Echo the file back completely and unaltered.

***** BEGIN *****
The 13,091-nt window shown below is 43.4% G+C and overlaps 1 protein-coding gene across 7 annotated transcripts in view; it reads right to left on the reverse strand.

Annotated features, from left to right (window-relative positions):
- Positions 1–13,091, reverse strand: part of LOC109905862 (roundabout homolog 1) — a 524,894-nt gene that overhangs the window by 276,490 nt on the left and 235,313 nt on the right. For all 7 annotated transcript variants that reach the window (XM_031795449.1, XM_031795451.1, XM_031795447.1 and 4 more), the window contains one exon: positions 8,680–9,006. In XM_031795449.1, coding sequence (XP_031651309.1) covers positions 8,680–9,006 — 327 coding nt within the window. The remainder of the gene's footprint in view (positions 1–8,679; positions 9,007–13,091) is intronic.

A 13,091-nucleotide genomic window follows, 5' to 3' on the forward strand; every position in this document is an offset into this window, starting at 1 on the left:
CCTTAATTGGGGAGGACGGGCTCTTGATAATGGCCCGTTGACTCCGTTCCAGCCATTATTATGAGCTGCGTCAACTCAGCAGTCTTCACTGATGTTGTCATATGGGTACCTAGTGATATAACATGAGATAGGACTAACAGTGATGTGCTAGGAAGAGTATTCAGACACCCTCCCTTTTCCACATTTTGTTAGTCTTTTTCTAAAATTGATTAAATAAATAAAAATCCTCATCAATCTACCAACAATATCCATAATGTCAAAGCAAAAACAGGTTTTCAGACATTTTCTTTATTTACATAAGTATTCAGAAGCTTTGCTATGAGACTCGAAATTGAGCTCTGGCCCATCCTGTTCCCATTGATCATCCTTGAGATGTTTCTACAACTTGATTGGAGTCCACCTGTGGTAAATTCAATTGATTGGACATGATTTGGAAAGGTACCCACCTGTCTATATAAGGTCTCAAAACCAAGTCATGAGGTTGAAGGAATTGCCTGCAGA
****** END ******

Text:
The 13,091-nt window shown below is 43.4% G+C and overlaps 1 protein-coding gene across 7 annotated transcripts in view; it reads right to left on the reverse strand.

Annotated features, from left to right (window-relative positions):
- Positions 1–13,091, reverse strand: part of LOC109905862 (roundabout homolog 1) — a 524,894-nt gene that overhangs the window by 276,490 nt on the left and 235,313 nt on the right. For all 7 annotated transcript variants that reach the window (XM_031795449.1, XM_031795451.1, XM_031795447.1 and 4 more), the window contains one exon: positions 8,680–9,006. In XM_031795449.1, coding sequence (XP_031651309.1) covers positions 8,680–9,006 — 327 coding nt within the window. The remainder of the gene's footprint in view (positions 1–8,679; positions 9,007–13,091) is intronic.

A 13,091-nucleotide genomic window follows, 5' to 3' on the forward strand; every position in this document is an offset into this window, starting at 1 on the left:
CCTTAATTGGGGAGGACGGGCTCTTGATAATGGCCCGTTGACTCCGTTCCAGCCATTATTATGAGCTGCGTCAACTCAGCAGTCTTCACTGATGTTGTCATATGGGTACCTAGTGATATAACATGAGATAGGACTAACAGTGATGTGCTAGGAAGAGTATTCAGACACCCTCCCTTTTCCACATTTTGTTAGTCTTTTTCTAAAATTGATTAAATAAATAAAAATCCTCATCAATCTACCAACAATATCCATAATGTCAAAGCAAAAACAGGTTTTCAGACATTTTCTTTATTTACATAAGTATTCAGAAGCTTTGCTATGAGACTCGAAATTGAGCTCTGGCCCATCCTGTTCCCATTGATCATCCTTGAGATGTTTCTACAACTTGATTGGAGTCCACCTGTGGTAAATTCAATTGATTGGACATGATTTGGAAAGGTACCCACCTGTCTATATAAGGTCTCAAAACCAAGTCATGAGGTTGAAGGAATTGCCTGCAGA